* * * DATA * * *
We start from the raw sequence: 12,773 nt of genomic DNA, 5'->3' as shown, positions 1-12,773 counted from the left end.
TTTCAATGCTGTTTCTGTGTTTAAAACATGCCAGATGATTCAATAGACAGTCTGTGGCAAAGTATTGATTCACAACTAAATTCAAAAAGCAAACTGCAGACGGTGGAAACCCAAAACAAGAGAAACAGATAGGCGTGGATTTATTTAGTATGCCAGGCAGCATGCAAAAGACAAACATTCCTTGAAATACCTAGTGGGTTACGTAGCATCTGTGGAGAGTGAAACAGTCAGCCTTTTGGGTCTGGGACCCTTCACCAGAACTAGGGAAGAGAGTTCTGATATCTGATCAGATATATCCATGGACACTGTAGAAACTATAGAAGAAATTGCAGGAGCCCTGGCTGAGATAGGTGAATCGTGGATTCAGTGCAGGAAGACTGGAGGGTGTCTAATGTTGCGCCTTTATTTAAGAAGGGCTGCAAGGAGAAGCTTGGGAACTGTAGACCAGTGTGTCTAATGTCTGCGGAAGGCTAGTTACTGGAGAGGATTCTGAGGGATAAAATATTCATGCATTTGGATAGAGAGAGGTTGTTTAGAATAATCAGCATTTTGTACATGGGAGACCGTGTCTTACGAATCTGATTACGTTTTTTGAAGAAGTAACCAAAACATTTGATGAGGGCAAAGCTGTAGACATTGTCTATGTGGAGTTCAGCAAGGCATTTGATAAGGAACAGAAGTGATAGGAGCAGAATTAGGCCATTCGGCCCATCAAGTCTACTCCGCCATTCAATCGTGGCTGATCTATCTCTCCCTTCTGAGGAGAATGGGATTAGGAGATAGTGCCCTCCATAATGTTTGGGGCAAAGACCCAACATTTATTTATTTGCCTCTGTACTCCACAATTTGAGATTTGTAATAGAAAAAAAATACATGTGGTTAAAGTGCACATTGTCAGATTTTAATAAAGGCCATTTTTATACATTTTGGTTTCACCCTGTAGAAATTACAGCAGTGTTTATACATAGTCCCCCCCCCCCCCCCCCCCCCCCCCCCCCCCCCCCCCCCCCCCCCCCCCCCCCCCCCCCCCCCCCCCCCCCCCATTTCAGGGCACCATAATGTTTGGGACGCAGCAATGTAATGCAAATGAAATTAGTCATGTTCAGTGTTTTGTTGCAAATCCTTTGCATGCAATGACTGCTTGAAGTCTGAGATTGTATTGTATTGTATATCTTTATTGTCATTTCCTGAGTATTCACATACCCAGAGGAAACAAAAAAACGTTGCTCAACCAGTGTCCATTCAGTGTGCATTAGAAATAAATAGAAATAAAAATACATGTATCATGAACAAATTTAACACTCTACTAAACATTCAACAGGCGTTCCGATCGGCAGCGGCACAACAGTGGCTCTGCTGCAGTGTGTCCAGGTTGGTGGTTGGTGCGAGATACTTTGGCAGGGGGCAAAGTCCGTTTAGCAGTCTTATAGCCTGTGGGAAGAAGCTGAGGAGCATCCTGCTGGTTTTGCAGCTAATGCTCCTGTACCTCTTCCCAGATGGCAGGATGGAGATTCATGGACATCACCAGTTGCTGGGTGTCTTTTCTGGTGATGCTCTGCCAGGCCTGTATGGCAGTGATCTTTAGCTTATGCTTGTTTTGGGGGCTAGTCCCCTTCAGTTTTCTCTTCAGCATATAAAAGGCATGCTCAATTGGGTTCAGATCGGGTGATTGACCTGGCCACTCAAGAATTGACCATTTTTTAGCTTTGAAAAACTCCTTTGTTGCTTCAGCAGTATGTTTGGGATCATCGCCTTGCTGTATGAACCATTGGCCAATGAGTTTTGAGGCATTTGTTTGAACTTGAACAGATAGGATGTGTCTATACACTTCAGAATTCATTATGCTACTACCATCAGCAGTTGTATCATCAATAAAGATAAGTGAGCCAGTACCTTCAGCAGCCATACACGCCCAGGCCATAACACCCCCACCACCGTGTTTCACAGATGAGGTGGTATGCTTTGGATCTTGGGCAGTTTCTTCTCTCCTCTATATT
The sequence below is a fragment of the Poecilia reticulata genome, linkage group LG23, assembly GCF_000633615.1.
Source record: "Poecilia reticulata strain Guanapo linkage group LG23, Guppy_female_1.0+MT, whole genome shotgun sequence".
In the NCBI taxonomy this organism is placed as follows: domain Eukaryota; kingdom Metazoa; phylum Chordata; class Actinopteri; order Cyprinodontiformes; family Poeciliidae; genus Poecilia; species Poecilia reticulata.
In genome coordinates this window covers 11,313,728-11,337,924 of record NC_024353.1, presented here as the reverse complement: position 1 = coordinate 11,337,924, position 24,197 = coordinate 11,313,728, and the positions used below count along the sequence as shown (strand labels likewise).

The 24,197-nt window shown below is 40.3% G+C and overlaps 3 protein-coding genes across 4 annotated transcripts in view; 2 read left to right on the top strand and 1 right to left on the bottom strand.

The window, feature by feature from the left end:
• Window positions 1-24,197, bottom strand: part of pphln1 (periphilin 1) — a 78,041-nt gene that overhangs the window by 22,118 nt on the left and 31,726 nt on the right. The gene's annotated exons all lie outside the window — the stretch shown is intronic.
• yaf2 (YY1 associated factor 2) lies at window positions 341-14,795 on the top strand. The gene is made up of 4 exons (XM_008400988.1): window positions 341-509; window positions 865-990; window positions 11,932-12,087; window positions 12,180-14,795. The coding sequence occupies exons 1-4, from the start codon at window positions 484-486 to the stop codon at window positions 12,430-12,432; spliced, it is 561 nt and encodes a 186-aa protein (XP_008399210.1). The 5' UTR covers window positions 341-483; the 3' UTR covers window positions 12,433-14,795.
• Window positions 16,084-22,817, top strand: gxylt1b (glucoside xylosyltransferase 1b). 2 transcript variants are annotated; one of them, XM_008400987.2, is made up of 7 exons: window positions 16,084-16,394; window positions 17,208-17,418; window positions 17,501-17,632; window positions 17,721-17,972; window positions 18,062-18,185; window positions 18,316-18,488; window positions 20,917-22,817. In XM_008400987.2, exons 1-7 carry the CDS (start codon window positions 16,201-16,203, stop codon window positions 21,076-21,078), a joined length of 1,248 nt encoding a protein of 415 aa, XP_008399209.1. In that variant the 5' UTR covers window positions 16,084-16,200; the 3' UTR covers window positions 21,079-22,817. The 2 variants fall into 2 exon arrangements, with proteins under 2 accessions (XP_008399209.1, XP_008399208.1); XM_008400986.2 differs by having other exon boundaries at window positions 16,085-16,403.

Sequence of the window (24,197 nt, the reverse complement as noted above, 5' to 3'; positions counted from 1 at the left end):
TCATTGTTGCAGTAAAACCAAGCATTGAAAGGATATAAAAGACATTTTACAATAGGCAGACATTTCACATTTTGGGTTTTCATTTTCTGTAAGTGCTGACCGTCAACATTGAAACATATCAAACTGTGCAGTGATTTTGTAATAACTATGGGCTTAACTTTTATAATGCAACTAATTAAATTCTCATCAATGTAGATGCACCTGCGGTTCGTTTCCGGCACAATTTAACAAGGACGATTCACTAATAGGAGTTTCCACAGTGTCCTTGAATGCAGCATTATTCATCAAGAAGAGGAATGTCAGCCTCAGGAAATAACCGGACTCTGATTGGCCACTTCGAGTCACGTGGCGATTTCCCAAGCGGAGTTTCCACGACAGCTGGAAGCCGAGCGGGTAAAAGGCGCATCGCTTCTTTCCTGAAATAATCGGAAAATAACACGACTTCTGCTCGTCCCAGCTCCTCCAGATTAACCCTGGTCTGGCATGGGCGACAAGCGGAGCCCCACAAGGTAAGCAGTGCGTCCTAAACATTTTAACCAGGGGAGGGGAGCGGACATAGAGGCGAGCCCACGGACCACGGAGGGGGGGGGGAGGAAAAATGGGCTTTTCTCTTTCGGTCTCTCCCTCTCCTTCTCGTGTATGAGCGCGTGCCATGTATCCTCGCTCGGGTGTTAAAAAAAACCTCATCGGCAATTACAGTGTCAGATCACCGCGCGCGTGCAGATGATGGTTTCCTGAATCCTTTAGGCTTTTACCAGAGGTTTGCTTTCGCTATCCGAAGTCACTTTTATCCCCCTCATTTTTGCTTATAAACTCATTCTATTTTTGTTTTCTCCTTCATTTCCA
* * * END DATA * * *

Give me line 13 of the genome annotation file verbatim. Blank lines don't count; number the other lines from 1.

TCATTGTTGCAGTAAAACCAAGCATTGAAAGGATATAAAAGACATTTTACAATAGGCAGACATTTCACATTTTGGGTTTTCATTTTCTGTAAGTGCTGACCGTCAACATTGAAACATATCAAACTGTGCAGTGATTTTGTAATAACTATGGGCTTAACTTTTATAATGCAACTAATTAAATTCTCATCAATGTAGATGCACCTGCGGTTCGTTTCCGGCACAATTTAACAAGGACGATTCACTAATAGGAGTTTCCACAGTGTCCTTGAATGCAGCATTATTCATCAAGAAGAGGAATGTCAGCCTCAGGAAATAACCGGACTCTGATTGGCCACTTCGAGTCACGTGGCGATTTCCCAAGCGGAGTTTCCACGACAGCTGGAAGCCGAGCGGGTAAAAGGCGCATCGCTTCTTTCCTGAAATAATCGGAAAATAACACGACTTCTGCTCGTCCCAGCTCCTCCAGATTAACCCTGGTCTGGCATGGGCGACAAGCGGAGCCCCACAAGGTAAGCAGTGCGTCCTAAACATTTTAACCAGGGGAGGGGAGCGGACATAGAGGCGAGCCCACGGACCACGGAGGGGGGGGGGAGGAAAAATGGGCTTTTCTCTTTCGGTCTCTCCCTCTCCTTCTCGTGTATGAGCGCGTGCCATGTATCCTCGCTCGGGTGTTAAAAAAAACCTCATCGGCAATTACAGTGTCAGATCACCGCGCGCGTGCAGATGATGGTTTCCTGAATCCTTTAGGCTTTTACCAGAGGTTTGCTTTCGCTATCCGAAGTCACTTTTATCCCCCTCATTTTTGCTTATAAACTCATTCTATTTTTGTTTTCTCCTTCATTTCCA